The first person I ever heard cuss was my grandpa.
His favorite cuss word was the name of the Lord I was growing to love. He would only swear, however, when he was angry and when he spewed, we learned to keep quiet with our eyes averted and our heads bowed. In kinder moments, his favorite expression was, “This is so ridiculous, it would make a preacher cuss.” As a child, my eyes grew wide and round as I tired to contemplate what must be so awful that it would make my beloved minister, Carl Anderson, spew like Grandpa.
I didn’t understand why Grandpa lost his temper so easily. Nor did I understand why he wouldn’t go to church whenever I visited him and my grandma at the small motel they owned and operated in Southern Arizona. Instead, I would trail Grandpa from room to room on a Sunday morning, picking up glasses and checking maintenance problems. His mother, my great-grandmother Flossy, was devoted to Jesus and so were Grandpa’s five younger brothers and sisters. As I grew older, I pieced together snippets of family lore. My great grandparents were founding members of the Tempe Arizona Christian Church, a church that broke off from the Disciples of Christ movement in the mid 1920’s. Grandpa, an older teenager at the time, became disgusted with the in-fighting, and turned his back on the church and the God of his fathers.
In my teen years, a Bible, the Living Bible translation, appeared on my grandparents’ end table. Whenever my Uncle Ron, a minister, was in town, Grandpa would tell of things he had read and didn’t understand. In my corner, I noticed my grandmother left the room during these discussions, muttering that she didn’t want to have anything to do with that talk about God and church.
When my sister and I both admitted to our grandparents that we wanted to attend Bible college in different states, our grandparents freely expressed their opinions about our poor life choice, then offered to drive us to college. They were good people, hard working, financially conservative people, moral, honest people. They cared deeply about us and wanted to make sure we were settled and financially secure. They just didn’t want to have anything to do with God.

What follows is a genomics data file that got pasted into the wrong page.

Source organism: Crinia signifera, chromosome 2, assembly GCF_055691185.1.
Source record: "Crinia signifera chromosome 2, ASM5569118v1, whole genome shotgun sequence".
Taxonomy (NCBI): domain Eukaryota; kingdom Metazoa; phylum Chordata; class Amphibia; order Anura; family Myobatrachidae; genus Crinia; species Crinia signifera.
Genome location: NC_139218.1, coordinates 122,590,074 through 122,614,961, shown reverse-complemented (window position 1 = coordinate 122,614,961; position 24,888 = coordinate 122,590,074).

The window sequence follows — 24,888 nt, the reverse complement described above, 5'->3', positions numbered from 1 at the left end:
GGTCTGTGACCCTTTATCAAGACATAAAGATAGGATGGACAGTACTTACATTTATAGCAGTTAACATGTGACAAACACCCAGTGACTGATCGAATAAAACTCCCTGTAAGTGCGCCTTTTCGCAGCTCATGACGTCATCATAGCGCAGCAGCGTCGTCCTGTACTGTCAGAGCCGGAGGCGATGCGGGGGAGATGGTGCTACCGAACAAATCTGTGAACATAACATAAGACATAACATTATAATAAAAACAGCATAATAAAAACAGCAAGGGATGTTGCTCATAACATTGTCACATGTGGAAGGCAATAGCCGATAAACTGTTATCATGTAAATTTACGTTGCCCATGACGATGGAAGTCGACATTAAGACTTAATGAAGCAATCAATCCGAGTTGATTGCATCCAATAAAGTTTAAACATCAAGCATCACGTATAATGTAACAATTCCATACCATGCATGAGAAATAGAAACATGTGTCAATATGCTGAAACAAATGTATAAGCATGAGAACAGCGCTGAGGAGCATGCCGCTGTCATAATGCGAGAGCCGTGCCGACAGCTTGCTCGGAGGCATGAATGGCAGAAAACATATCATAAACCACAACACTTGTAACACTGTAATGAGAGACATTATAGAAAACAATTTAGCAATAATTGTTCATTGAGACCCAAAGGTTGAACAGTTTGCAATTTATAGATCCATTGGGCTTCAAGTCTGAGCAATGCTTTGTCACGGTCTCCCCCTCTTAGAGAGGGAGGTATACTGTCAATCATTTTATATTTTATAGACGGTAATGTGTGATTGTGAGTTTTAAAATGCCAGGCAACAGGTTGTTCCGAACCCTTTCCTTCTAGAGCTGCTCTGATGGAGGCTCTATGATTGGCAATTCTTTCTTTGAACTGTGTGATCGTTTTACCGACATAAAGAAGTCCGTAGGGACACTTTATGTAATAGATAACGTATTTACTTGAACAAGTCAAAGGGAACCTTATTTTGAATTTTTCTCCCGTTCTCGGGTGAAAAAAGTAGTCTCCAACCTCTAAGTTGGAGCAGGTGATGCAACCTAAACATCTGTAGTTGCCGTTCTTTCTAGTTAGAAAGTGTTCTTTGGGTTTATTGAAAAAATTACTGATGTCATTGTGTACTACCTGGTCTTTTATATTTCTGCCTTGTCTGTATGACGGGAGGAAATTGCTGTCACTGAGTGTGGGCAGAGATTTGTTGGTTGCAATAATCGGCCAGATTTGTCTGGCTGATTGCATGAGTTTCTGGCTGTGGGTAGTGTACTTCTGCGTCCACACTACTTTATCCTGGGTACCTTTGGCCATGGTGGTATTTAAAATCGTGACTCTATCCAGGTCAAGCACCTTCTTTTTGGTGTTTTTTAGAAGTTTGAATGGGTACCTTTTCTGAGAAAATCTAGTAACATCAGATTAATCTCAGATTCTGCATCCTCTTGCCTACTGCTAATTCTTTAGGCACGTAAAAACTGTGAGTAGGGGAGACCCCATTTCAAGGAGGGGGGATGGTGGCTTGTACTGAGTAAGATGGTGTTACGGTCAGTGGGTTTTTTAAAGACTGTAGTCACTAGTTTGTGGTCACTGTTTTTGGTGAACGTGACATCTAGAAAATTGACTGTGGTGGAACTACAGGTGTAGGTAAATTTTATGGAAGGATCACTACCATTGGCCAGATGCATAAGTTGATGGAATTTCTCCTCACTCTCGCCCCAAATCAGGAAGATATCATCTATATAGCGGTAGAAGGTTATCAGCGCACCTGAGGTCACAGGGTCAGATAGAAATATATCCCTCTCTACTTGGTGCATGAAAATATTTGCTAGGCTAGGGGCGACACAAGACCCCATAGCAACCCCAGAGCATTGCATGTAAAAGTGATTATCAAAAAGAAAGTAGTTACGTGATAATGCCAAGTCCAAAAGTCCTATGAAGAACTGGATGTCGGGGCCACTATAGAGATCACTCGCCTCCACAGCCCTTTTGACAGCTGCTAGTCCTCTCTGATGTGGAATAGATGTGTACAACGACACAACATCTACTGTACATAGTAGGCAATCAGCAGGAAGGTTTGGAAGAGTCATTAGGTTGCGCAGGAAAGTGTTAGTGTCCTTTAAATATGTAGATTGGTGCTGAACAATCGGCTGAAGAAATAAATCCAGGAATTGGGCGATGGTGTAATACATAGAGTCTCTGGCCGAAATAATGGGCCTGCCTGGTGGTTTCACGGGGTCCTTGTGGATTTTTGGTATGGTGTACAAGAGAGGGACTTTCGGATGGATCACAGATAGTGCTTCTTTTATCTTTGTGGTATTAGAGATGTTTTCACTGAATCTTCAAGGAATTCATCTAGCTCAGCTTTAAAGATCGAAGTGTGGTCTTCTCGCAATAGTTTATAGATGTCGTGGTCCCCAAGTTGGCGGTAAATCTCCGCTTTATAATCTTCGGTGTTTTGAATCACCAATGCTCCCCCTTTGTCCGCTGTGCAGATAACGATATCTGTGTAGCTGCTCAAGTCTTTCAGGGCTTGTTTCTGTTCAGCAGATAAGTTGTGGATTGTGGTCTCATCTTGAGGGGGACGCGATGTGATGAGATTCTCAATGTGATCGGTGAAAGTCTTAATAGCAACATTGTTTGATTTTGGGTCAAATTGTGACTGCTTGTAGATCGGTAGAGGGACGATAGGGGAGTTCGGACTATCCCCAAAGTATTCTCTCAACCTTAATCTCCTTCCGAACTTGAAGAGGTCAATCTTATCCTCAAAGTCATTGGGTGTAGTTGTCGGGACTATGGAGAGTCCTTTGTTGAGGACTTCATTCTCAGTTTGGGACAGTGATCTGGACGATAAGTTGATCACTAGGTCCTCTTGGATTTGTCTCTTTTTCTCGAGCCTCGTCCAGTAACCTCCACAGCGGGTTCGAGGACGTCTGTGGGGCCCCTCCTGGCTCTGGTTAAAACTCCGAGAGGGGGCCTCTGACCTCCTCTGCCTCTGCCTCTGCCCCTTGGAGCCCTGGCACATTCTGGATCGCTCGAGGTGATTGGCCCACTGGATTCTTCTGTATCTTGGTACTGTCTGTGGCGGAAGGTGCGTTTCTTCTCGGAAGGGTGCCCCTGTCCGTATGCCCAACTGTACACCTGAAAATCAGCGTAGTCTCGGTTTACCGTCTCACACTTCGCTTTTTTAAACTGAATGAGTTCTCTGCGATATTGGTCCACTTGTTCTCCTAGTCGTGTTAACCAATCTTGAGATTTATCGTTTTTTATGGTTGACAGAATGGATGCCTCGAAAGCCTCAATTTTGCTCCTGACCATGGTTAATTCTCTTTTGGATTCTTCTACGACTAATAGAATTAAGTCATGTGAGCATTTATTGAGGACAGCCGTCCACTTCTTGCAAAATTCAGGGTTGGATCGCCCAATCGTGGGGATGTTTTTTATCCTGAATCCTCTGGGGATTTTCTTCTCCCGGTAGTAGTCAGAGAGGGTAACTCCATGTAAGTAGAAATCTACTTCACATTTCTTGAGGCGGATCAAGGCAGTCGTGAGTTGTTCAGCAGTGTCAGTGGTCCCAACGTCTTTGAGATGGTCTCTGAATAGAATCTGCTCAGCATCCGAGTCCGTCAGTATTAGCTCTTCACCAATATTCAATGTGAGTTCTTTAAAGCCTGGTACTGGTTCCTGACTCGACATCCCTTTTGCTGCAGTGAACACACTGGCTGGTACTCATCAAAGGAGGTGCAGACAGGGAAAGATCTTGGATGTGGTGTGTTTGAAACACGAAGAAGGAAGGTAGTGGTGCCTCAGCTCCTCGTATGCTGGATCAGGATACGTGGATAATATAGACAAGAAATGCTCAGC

So they family prayed. And Grandpa kept reading his Living Bible. He kept asking Uncle Ron questions. Then Grandma died of pancreatic cancer at age 81. We mourned her loss, wondered about her eternal destiny, left that decision up to our Lord, and turned to comfort Grandpa who continued to ask his questions.
“I just don’t get this cross thing,” he said three years after Grandma died when he was 86 years young.
“Mervin,” Uncle Ron said. “I’ve told you and I’ve told you over the years. I don’t know how else I can explain it to you. I don’t know how anymore. You are just going to have to figure it out yourself and accept it on faith. And when you are ready, call me. I’ll come back and help you through accepting Christ as your Lord.” With that, Uncle Ron packed up, left Arizona and returned to his home in Kansas, frustrated, sad, even a bit defeated, and still praying.
Three weeks later, Grandpa called him. “I’m ready,” he said. The miles seemed too long as Uncle Ron and Aunt Evelyn hastened back to Arizona.
One of the most beautiful parts of my grandfather’s baptismal service, another aunt told me later, was hearing the man who had for so many years used the name of Jesus Christ as a swear word now confess that name as Lord and Savior. The man who refused to go to church with his granddaughter now became annoyed when he couldn’t go to church. The day before he died, when his minister came to visit him, Grandpa, weak from useless blood transfusions, apologized for not being in church the last few Sundays. “I guess I’ve let you down,” he told the preacher.
While in his final months, Grandpa reached back to his childhood and repeated the few Scriptures he knew. He insisted that the workers at the nursing home pray the Lord’s Prayer each night with him before he went to sleep. The night aids, embarrassed that they didn’t know the words, bought a poster with the Lord’s Prayer and hung it above Grandpa’s bed so whoever was responsible for putting Grandpa to bed could use it as a guide when Grandpa made his nightly request.
Grandpa was 86 when he was baptized, proving to all of us that it is never too late within the span of this earthly life to accept the grace of Christ.
No matter what you have done. No matter how old you are. No matter long you have stayed away. It’s never too late.
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